Posted in 1910s, 1920s, Movies, Silent film

Karl Dane

This is edited and expanded from an entry in my “Too Young, Too Soon” series on my old Angelfire page, written around 2005–07.

Karl Dane (né Rasmus Karl Thekelsen Gottlieb) (12 October 1886–15 April 1934) was born in Copenhagen. His parents, Rasmus Carl Marius Gottlieb (a glove-maker) and Anne Cathrine Simonsen, had a troubled marriage which ended in divorce in 1903.

Though Karl was primarily raised by his mother, his father provided the impetus for a career in show business. Young Karl and his brother Reinald often acted in their father’s toy theatre for paying patrons. The brothers also often went to a local theatre where their dad worked as a curtain-puller.

Karl worked as a machinist on and off, and served in the military. After his mandatory term of service ended in 1910, he married dressmaker Carla Dagmar Hagen. They had two kids, Ejlert Carl (born 1911) and Ingeborg Helene (born 1912).

When WWI began, Karl was called back into service, and promoted to corporal. In January 1916, he sailed for the U.S. with $25 in his pocket and no knowledge of English. He intended to bring the rest of his family over later.

On 11 February, he arrived and was approved by Ellis Island. Karl settled in Brooklyn with a friend and began working in a foundry that same day. (If only jobs were still that easy to get!)

Karl moved to Lincoln, Nebraska in 1916 and began working as an auto mechanic. In summer 1917, he returned to New York, still working as a mechanic and making $3 a week.

In late 1917, Karl began film acting, earning $3 a day. Most of his early films were anti-German propaganda.

Karl stopped acting in 1921 when he married Swedish immigrant Helen Benson. (He and Carla separated in 1918 and divorced in 1919.) Karl and Helen moved to Van Nuys, California and started a chicken farm. Sadly, Helen died in childbirth on 9 August 1923. Their infant daughter also died.

Karl returned to acting in December 1924, when he was recommended for the role of Slim in King Vidor’s incredible WWI epic The Big Parade. Slim is one of protagonist Jim (John Gilbert)’s best friends. As in many of Karl’s films, his physical appearance adds great comic relief to an otherwise serious story.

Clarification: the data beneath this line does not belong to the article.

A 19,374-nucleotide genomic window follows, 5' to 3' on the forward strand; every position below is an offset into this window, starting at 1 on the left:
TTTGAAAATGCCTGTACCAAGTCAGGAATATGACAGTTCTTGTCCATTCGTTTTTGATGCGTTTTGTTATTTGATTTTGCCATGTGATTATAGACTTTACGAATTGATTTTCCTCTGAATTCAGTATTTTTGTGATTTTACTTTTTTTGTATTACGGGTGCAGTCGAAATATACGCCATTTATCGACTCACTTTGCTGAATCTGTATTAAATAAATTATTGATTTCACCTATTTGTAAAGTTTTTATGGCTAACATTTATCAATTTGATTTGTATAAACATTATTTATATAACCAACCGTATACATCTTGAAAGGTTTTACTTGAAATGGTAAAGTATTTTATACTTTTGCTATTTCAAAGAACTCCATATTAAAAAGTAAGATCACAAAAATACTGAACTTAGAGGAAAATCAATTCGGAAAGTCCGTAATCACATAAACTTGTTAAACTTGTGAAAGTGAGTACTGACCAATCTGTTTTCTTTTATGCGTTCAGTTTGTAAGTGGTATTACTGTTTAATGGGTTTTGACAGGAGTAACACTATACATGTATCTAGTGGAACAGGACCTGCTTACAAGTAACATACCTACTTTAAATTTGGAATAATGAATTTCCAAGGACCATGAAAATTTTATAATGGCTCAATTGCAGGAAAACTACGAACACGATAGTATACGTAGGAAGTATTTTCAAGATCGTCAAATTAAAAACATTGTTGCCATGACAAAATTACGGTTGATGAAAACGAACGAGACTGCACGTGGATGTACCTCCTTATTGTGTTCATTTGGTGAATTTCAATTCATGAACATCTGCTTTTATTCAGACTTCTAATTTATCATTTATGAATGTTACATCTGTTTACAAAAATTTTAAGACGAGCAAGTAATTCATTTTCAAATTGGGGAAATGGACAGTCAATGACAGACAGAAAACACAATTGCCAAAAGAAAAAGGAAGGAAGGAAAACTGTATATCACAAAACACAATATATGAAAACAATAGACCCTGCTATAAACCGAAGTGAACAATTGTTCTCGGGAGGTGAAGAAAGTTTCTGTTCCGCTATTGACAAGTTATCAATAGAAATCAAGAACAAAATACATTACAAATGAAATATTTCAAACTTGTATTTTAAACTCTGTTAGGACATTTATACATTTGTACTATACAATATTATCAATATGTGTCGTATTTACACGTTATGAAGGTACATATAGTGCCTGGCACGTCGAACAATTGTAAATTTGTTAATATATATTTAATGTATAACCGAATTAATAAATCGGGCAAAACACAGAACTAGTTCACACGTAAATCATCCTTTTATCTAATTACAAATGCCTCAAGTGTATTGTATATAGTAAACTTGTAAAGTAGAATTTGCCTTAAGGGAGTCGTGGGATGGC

The Big Parade is one of those films that’s so damn good, I give it 6 out of 5 stars!

Karl began getting much more important roles after this runaway success. His films included The Son of the Sheik with Rudy Valentino; The Scarlet Letter with Lillian Gish; La Bohème with Lillian Gish and John Gilbert; Alias Jimmy Valentine with William Haines; Bardelys the Magnificent with John Gilbert; and The Red Mill with Marion Davies.

In 1927, Karl was teamed with George K. Arthur for a series of comedy films. Dane & Arthur were an immediate success, earning Karl a a longterm MGM contract. Karl earned $1,500 a week at the peak of his success.

Dane & Arthur’s first talkie, Brotherly Love, was released 23 December 1928, and it didn’t go well. Whereas George had a familiar British accent, Karl had a thick Danish accent which audiences struggled to understand.

The duo made six more talkies during 1929, and MGM offered Karl fewer and fewer roles. In 1930, MGM terminated his contract. Though Karl’s accent was an obvious factor in his career’s sharp decline, he also was exhausted from so much constant filming, had suffered a nervous breakdown, and was grieving his dad’s death.

In December 1930, Paramount gave Dane & Arthur a 23-week Publix Theatre vaudeville tour. After it ended in November 1931, the duo went their separate ways.

Karl tried to start over by forming a mining corporation, but he didn’t have success. In February 1932, he returned to vaudeville and bombed there too. He gave up on acting in 1933 and tried mining ownership again.

Mining success eluded Karl, and his later jobs as a mechanic and plumber failed too.

A myth persists that Karl sold hotdogs at MGM’s gate, but he was truly a waiter in a tiny café which included a hotdog stand and seating. The café failed in 1934, and Karl was rejected as a carpenter and extra by MGM and Paramount.

After Karl was pickpocketed of $18, all the money he had left, he went home and shot himself in the head. He was only 47 years old.

Author:

I started reading at three (my first book was Grimm's Fairy Tales, the uncensored adult version), started writing at four, started writing book-length things at eleven, and have been a writer ever since. I predominantly write historical fiction family sagas/series. I primarily write about young people, since I was a young person myself when I became a serious writer and didn't know how to write about adults as main characters. I only write in a contemporary setting if the books naturally go into the modern era over the course of the decades-long stories being told over many books. I've always been drawn to books, films, music, fashions, et al, from bygone eras, and have never really been too much into modern things. If something or someone has appeal for all time, it'll still be there to be discovered after the initial to-do has died down. For example, my second-favorite writer enjoyed a huge burst of popularity in the Sixties and Seventies, but he wrote his books from 1904-43, and his books still resonate today, even after he's no longer such a fad. Quality lasts for all time.

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